Photoshop format (PSD)
Photo Tip Friday May 23
JPEG vs Photoshop (PSD) format
Whenever I have a Photoshop class (as in public classes or private lessons), I have noticed that many photographers are not aware of the pros and cons of each of these formats and often make a mistake in knowing which to choose and when. In this article I’ll discuss some of the major differences between these formats and which the best workflow to save time is.
JPEG and Photoshop formats (PSD) are two file formats that are used with images. These are actually formats used to store digital images. The main difference between JPEG and PSD is the applications they are connected to. JPEG is a standard format that is not tied to any application, which means virtually all programs that deal with images are able to open and save to the JPEG format. In comparison, Photoshop (PSD) is the native file format for Photoshop, the very popular photo editing software. This means to open a PSD file you need to have an application or program which can read the file.
As a native format for Photoshop, PSD gives you a lot of flexibility with the things you can save to the file. One of the key aspects of Photoshop is the ability to work with different layers that are merged into a single image. PSD can save all that information so you can open the file and still be able to work on the layers individually or in a group. If you have multiple layers and you want to save to JPEG, the different layers would be combined into a single image (Flattened) before being saved. When you open the JPEG file, you only get a single layer.
The downside to the way PSD works is that it typically saves a lot more information than JPEG and these means much larger files. So if you are saving a group of pictures for print or web base application, it is better to go with JPEG than with PSD. You should use PSD if you are actively editing a photo or if you have an edited image that you want to keep make changes to sometime in the future.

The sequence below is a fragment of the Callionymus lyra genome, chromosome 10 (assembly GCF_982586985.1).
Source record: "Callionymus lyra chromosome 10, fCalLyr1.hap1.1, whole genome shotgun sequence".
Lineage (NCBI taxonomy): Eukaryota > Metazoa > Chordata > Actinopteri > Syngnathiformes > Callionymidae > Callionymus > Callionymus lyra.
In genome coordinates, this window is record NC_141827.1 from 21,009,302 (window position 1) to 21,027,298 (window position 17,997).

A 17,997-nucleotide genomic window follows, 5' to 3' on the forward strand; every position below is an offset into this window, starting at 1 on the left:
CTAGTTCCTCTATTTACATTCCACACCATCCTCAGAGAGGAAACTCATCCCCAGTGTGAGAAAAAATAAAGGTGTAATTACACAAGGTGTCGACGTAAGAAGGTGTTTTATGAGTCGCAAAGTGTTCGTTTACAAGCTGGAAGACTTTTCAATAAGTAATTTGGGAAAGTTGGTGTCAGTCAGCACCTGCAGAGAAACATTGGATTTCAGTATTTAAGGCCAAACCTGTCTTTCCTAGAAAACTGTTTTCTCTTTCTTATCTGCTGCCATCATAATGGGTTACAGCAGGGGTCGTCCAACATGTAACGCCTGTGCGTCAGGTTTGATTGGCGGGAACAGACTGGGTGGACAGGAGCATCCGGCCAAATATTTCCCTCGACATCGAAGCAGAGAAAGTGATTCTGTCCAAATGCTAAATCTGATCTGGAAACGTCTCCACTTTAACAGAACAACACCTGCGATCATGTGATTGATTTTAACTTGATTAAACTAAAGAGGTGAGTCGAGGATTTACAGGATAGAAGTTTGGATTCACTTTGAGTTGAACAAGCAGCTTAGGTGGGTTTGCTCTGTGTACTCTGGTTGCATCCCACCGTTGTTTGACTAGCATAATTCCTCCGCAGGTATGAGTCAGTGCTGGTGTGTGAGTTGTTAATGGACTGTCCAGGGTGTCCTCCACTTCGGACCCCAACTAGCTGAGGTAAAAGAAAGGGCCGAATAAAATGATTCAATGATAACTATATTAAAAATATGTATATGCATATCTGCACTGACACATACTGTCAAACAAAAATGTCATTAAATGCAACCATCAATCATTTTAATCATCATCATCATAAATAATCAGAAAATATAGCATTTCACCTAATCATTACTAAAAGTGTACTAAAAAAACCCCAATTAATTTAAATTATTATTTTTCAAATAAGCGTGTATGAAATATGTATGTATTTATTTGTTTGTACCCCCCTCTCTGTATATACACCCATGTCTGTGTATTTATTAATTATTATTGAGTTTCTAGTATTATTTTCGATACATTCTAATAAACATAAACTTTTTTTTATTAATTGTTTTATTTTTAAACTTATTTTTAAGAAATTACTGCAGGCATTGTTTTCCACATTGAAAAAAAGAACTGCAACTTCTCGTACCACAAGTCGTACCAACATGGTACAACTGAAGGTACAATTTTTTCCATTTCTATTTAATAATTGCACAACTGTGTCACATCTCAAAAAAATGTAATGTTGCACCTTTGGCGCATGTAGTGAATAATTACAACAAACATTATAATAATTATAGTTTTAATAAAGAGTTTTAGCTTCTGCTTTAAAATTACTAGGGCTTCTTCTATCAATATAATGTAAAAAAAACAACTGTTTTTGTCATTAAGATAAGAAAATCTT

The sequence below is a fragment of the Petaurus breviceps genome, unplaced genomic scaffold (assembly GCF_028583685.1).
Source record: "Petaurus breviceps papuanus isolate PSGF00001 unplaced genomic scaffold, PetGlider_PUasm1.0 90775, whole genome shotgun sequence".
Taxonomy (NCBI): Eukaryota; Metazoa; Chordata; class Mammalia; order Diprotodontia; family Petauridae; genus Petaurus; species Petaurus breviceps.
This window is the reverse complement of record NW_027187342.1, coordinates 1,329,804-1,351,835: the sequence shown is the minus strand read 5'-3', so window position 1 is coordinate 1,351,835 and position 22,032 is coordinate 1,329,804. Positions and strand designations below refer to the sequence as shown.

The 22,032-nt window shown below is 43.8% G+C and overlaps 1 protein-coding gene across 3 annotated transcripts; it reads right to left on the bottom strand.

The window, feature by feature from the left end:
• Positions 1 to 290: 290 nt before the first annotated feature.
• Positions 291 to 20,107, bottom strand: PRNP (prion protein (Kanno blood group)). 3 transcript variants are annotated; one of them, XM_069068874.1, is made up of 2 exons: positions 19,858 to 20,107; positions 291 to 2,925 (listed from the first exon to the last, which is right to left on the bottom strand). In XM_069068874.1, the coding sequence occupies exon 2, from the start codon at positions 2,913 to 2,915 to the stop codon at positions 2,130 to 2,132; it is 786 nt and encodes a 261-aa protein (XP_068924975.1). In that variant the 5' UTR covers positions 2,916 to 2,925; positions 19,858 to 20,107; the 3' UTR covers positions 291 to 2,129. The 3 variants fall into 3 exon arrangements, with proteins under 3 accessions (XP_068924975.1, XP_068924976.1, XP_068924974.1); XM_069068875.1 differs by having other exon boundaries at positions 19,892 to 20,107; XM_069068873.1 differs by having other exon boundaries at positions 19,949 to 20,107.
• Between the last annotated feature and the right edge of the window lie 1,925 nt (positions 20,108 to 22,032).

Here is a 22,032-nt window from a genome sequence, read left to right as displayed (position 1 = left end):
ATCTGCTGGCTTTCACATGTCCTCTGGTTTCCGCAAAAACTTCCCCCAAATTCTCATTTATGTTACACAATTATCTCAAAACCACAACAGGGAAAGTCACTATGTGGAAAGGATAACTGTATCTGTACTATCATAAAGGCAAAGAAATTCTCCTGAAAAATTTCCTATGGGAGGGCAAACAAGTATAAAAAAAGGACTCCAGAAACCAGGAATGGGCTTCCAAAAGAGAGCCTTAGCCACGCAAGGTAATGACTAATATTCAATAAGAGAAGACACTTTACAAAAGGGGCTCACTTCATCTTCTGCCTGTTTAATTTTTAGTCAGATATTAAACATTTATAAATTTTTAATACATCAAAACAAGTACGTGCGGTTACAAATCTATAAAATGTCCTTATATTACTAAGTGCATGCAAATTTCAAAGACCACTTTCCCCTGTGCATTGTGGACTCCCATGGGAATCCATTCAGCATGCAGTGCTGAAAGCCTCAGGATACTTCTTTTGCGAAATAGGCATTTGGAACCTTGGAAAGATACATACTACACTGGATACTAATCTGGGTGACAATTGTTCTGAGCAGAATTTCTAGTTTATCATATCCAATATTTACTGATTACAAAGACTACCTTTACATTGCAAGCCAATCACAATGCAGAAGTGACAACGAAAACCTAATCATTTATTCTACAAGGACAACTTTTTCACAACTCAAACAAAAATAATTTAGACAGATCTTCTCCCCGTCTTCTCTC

You should probably keep in mind that PSD files cannot be opened outside of a computer, while JPEG is supported by many gadgets. Many cameras can directly save to JPEG, including smartphones. For saving and storing photo files, it is still best to use the JPEG format. Not only do you have the ability to open the files just about anywhere, you also save on storage space, which on many portable devices can be quite limited.
For any kind of presentation, whether as prints or sharing via emails or online, you need to save your images as JPEG, both for the smaller file sizes and so your viewers don’t need a special application or program to view the photos.
On the other hand if you spend time editing an image to make it perfect, you may want to save it as PSD (provided that you edited the image using different layers) so you can go back and make changes without distorting the image quality. I always suggest to my Photoshop students to save their work as PSD and if they need to post it online or make a print, it is recommended to save a copy as JPEG. To free up room on your storage device you can delete the JPEG file after you are done with your presentation and keep the PSD as your original copy.
Do you want to learn more about the wonderful world of editing in Photoshop Layers?
Ted and the Omnilargess Team